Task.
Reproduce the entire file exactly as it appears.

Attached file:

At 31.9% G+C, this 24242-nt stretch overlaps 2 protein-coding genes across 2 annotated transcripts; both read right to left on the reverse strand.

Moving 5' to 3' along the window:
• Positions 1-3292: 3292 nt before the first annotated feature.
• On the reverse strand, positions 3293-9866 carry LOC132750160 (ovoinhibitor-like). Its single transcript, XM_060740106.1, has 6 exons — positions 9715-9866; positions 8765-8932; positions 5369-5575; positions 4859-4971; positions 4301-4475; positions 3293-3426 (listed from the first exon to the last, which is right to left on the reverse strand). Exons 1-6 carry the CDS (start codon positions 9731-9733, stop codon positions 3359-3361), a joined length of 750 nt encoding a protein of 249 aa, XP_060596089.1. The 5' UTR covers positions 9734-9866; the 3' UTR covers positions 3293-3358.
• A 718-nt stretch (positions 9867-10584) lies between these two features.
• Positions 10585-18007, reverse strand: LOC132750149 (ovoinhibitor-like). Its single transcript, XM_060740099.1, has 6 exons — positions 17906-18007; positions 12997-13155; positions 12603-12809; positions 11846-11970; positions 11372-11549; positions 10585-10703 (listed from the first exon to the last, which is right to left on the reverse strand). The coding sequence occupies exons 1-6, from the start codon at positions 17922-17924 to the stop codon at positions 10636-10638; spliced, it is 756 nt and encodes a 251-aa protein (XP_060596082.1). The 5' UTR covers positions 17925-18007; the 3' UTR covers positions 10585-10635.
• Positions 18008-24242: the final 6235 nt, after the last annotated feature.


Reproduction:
At 31.9% G+C, this 24242-nt stretch overlaps 2 protein-coding genes across 2 annotated transcripts; both read right to left on the reverse strand.

Moving 5' to 3' along the window:
• Positions 1-3292: 3292 nt before the first annotated feature.
• On the reverse strand, positions 3293-9866 carry LOC132750160 (ovoinhibitor-like). Its single transcript, XM_060740106.1, has 6 exons — positions 9715-9866; positions 8765-8932; positions 5369-5575; positions 4859-4971; positions 4301-4475; positions 3293-3426 (listed from the first exon to the last, which is right to left on the reverse strand). Exons 1-6 carry the CDS (start codon positions 9731-9733, stop codon positions 3359-3361), a joined length of 750 nt encoding a protein of 249 aa, XP_060596089.1. The 5' UTR covers positions 9734-9866; the 3' UTR covers positions 3293-3358.
• A 718-nt stretch (positions 9867-10584) lies between these two features.
• Positions 10585-18007, reverse strand: LOC132750149 (ovoinhibitor-like). Its single transcript, XM_060740099.1, has 6 exons — positions 17906-18007; positions 12997-13155; positions 12603-12809; positions 11846-11970; positions 11372-11549; positions 10585-10703 (listed from the first exon to the last, which is right to left on the reverse strand). The coding sequence occupies exons 1-6, from the start codon at positions 17922-17924 to the stop codon at positions 10636-10638; spliced, it is 756 nt and encodes a 251-aa protein (XP_060596082.1). The 5' UTR covers positions 17925-18007; the 3' UTR covers positions 10585-10635.
• Positions 18008-24242: the final 6235 nt, after the last annotated feature.